Tributes to Fox have been flowing in print publications, social media and the web, most of them concentrating on The Residents’ most popular works—impious songs such as “Santa Dog” and “Hello Skinny”, or the more poignant recessional from the Mole Show. But in deference to the spirit behind theory of obscurity, now seems a good time to single out a lesser-known item lurking in the periphery of The Residents’ canon that might better represent pure, undiluted Fox.

The Thumb of Christ

Pollex Christi, supposedly written by a German composer named N. Senada (one of The Residents’ many sarcastic pseudonyms, this one punning a city in Baja California), appeared in 1997 on a limited edition CD. It’s a 20-minute synthesizer piece with occasional bits of drums and other conventional instruments mixed in—essentially a solo studio composition by Fox. It’s uncharacteristic of most Residents projects in being entirely instrumental and untexted, but it is characteristic in a different respect: it’s made up entirely of quoted material, mostly works by famous dead Germans.

The piece begins with the iconic four-note motto that launches Beethoven’s Fifth Symphony. Ives used the same motif throughout his Concord Sonata, calling it “an oracle—the Soul of humanity knocking at the door of the Divine mysteries.” But Fox’s hipster oracle would rather hit the weed than a hymnal, and Ives’ prudish transcendentalism has been exchanged for a more materialist kind of channel surfing. We quickly slide into a paraphrase of the opening of Orff’s Carmina Burana, followed by a short Valkyrie ride on synth and baritone sax. After a whiff of Bach’s Third Brandenburg Concerto, we return to Carmina Burana, which goes on to contribute several extended passages to the proceedings.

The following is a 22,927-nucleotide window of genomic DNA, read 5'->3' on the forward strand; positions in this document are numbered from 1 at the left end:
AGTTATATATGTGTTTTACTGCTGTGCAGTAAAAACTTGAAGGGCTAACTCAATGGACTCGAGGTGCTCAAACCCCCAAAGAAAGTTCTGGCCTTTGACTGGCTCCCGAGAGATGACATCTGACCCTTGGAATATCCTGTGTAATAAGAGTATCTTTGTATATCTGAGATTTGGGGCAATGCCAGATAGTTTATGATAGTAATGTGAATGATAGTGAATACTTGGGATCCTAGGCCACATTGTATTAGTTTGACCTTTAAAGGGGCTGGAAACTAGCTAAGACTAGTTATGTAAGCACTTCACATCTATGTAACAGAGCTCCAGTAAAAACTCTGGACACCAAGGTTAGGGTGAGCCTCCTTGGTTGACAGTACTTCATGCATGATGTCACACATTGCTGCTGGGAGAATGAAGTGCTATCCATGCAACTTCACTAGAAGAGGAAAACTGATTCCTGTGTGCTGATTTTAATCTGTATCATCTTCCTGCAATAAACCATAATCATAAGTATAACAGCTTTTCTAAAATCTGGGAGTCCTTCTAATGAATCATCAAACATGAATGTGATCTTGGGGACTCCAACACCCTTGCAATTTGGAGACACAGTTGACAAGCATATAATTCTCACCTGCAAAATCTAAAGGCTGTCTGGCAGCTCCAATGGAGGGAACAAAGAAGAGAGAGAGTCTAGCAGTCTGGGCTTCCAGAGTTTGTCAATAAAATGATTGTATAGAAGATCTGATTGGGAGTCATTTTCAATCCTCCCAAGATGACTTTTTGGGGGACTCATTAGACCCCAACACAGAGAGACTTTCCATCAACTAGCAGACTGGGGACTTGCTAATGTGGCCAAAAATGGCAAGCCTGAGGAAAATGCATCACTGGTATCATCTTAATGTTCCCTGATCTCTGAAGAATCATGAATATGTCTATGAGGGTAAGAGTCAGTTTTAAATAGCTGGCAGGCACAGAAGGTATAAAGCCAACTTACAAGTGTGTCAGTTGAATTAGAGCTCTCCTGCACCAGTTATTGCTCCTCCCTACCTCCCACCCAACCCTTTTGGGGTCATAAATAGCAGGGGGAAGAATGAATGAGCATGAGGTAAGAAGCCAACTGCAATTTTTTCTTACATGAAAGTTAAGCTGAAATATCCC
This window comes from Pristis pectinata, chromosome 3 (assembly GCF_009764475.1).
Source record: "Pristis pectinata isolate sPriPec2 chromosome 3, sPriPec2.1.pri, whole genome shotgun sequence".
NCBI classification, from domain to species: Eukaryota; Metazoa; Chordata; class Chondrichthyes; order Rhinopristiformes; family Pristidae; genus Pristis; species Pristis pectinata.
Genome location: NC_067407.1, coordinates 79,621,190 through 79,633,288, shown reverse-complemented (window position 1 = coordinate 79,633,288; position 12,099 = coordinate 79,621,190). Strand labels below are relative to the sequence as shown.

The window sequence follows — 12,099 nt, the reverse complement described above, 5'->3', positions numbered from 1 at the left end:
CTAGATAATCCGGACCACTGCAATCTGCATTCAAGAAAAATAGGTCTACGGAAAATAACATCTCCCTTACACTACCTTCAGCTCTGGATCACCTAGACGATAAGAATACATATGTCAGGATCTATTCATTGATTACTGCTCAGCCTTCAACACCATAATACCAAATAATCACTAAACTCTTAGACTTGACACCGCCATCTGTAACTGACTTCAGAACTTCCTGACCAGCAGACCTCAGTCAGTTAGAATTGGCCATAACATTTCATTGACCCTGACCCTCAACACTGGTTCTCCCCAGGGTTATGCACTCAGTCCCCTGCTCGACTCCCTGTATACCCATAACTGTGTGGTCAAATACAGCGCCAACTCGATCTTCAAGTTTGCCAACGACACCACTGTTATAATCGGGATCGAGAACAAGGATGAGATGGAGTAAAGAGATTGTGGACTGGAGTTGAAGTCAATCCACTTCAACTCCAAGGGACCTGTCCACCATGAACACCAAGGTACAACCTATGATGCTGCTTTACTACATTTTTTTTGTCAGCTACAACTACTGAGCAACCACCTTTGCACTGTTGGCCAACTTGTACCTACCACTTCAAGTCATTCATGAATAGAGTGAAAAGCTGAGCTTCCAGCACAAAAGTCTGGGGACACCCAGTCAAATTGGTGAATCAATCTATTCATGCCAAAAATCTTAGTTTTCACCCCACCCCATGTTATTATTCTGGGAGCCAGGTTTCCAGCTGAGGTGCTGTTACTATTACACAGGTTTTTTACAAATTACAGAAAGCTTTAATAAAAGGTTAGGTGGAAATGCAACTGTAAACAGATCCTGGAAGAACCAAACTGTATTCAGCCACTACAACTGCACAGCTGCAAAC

Since this is The Residents, and not Switched-On Bach, high German is obliged to share the stage with low American. Three times the masters’ descended wisdom pauses to allow the theme songs from Peter Gunn, Star Trek and Popeye the Sailor to pass. Wagner returns in the form of a passage from the Tristan prelude that’s presented basically intact, but his overture to Tannhäuser is bowdlerized into a four-beat disco groove. When Orff has the floor, the music is often shifted to the minor mode, giving it an oddly dark tone (the normally celebratory Meadow Dance, for example, assumes a particularly sinister character in Pollex Christi). And throughout the piece, the selection of intentionally cheesy synthesizer patches, often with exaggerated vibrato, keeps the tribute an impertinent one. Fox said “I love all the music I mess up. It is my amusement park.”

The Residents on Night Music (NBC, 1989).